This month, we are leaping landmarks here at Design on the Haus—giving you strategies to promote your work on an iconic project. Hausman LLC has represented firms that worked on several iconic projects, including Carnegie Hall (pictured above.) In our most recent post, we suggested that you organize a media tour to generate attention for your work. Today, we are going to address the next step, and a crucial one: finding your firm’s story within the larger story of the landmark.
Of course, you know your own story: it’s the work that you contributed to the project. What’s the larger story? It’s the narrative of the landmark site itself, which may play into public interest in a more captivating way or have a broader appeal than your involvement does on its own.
Don’t allow this overarching narrative to drown out your story, though. You want to make sure that your firm gets the recognition it deserves. Do this by leveraging the larger story to direct attention toward your firm’s work. In other words, ride the wave of the landmark story: write a press release to tell the world about your work.
To do this, find the connection between your story and the larger story. Asking yourself these questions may help you pinpoint it: Why was your firm chosen to work on this project? What innovative techniques did you use? If there were historical elements of the site that needed to be preserved, how did you work around them? Did you use advanced technology like REVIT or BIM to do so? How did you preserve the integrity of the landmark, while also updating it or improving it to make the visitor’s experience better or more comfortable?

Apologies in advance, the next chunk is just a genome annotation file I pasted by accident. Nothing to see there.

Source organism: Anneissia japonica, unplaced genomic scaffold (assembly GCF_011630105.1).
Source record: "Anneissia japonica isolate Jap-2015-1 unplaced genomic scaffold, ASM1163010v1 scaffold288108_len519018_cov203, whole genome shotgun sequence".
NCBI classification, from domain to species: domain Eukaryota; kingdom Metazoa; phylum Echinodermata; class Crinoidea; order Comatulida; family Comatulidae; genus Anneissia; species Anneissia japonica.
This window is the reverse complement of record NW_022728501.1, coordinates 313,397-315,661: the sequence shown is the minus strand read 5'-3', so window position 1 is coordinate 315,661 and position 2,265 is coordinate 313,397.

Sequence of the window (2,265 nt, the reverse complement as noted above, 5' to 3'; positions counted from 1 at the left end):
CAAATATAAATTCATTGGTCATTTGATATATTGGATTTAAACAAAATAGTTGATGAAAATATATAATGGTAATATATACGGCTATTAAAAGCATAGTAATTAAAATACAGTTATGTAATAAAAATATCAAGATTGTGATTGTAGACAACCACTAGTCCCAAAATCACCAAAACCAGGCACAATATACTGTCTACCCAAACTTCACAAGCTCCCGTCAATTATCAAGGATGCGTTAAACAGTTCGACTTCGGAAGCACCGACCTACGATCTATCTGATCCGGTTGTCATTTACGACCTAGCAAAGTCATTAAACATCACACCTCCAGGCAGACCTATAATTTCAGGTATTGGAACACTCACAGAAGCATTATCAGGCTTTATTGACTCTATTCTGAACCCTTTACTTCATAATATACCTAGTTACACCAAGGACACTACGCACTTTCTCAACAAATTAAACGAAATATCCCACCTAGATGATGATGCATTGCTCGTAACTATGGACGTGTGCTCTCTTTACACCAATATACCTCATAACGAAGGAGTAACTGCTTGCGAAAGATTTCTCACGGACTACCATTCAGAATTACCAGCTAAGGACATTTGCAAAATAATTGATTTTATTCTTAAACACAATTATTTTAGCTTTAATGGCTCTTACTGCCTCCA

Once you’ve found the connection, strengthen your press release by obtaining a quote from an individual associated with the landmark, be it a government official or a member of a preservation committee. The quote should emphasize your contribution to the overall renovation. Keep in mind that it may take longer to get approval than it does to get approval for other quotes, as this one may have to pass through many levels of the agency or government department to be approved. Also keep in mind that due to policies or regulations, you may not be able to get a quote at all.
Finally, think ahead as you are completing your work. Is there a grand opening planned for the landmark? When will it be announced to the media? Find out and keep your calendar up to date so you can participate in these attention-generating events and reinforce your firm’s role in the project. Coordinate the distribution of your press release with the agency to make sure you don’t send it out late.
Following the above steps will help you to keep your messages and public relations activities in sync with those of the landmark and get your story told.
Posted by Beth Connolly